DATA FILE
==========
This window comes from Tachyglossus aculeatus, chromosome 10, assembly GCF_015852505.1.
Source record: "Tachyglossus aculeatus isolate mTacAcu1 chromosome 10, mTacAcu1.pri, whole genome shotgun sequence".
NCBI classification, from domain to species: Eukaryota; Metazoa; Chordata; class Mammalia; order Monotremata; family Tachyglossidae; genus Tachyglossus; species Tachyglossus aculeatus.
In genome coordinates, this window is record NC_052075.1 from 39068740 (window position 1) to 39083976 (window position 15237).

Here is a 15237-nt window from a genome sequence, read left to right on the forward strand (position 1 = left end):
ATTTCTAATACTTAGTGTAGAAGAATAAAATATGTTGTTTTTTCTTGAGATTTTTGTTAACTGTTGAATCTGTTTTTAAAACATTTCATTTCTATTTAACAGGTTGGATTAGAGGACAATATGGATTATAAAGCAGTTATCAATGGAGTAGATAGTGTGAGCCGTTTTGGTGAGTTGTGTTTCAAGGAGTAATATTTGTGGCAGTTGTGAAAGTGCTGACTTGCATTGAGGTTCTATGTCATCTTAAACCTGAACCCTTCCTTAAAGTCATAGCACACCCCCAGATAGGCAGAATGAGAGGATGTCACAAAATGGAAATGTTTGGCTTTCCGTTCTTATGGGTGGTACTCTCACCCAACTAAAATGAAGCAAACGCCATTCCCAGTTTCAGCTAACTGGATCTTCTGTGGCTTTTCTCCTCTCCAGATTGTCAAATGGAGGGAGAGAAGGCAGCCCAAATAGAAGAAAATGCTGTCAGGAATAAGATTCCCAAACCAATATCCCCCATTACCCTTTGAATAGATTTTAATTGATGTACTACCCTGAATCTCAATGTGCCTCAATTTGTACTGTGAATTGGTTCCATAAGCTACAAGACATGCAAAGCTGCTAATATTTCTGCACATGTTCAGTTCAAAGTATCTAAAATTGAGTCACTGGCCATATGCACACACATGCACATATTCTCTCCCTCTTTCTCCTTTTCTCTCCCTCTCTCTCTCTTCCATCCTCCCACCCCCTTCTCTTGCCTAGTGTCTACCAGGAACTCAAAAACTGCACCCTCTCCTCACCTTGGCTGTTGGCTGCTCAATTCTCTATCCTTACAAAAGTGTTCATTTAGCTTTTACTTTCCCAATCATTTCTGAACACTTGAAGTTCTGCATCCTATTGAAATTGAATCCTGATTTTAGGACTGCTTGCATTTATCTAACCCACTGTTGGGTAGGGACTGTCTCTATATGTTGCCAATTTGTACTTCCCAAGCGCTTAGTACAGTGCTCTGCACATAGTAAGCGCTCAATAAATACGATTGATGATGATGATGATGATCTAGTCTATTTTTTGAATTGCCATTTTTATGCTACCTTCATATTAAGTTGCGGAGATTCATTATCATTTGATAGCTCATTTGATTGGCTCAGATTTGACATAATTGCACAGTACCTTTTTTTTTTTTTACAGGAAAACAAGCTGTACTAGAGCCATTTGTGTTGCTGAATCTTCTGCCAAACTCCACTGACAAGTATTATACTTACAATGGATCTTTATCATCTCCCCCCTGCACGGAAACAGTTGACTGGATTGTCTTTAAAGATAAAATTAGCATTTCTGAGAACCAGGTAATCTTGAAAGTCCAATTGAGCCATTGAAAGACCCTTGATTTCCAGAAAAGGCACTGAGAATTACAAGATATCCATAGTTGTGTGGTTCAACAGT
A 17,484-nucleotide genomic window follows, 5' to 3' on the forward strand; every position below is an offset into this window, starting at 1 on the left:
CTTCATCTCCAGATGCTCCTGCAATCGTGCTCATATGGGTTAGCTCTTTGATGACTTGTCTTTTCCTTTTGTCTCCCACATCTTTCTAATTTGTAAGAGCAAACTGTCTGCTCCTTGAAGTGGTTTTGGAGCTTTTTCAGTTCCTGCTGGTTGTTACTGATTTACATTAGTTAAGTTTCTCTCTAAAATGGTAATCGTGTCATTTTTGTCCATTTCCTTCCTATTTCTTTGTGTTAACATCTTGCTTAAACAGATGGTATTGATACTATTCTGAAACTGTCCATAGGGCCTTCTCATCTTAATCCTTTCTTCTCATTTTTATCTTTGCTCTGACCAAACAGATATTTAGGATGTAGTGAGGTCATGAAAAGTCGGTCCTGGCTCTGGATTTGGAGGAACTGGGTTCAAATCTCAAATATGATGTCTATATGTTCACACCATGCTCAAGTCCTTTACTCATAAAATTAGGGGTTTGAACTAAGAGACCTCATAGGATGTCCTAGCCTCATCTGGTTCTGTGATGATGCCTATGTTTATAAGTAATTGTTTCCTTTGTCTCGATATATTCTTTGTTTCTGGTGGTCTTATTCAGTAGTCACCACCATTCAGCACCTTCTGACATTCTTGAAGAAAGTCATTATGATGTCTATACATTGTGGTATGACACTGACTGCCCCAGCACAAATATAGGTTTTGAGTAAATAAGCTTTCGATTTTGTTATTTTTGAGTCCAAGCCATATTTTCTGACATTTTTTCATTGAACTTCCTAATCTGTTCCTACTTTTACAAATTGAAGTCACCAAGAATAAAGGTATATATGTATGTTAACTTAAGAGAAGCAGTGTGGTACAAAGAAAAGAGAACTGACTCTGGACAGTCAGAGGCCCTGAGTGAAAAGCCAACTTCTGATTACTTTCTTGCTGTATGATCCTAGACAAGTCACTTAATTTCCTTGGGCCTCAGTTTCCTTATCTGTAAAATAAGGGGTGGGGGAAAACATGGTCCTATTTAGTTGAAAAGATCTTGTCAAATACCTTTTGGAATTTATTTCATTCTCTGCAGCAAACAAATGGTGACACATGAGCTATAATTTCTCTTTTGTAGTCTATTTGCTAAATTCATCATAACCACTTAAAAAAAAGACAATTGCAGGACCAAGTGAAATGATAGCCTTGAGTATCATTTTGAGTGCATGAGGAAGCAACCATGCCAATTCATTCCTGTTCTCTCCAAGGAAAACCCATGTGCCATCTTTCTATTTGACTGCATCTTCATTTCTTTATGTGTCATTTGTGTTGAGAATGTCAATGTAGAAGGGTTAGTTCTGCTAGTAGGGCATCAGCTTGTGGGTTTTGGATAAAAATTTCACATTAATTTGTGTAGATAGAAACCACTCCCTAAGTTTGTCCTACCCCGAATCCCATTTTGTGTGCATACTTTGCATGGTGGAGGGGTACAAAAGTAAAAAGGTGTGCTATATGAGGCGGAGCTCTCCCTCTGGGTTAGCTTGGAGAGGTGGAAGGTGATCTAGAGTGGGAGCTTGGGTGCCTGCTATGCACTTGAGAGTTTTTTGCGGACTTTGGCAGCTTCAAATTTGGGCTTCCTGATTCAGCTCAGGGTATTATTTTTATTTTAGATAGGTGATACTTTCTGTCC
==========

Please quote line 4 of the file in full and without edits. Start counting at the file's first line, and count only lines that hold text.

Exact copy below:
In genome coordinates, this window is record NC_052075.1 from 39068740 (window position 1) to 39083976 (window position 15237).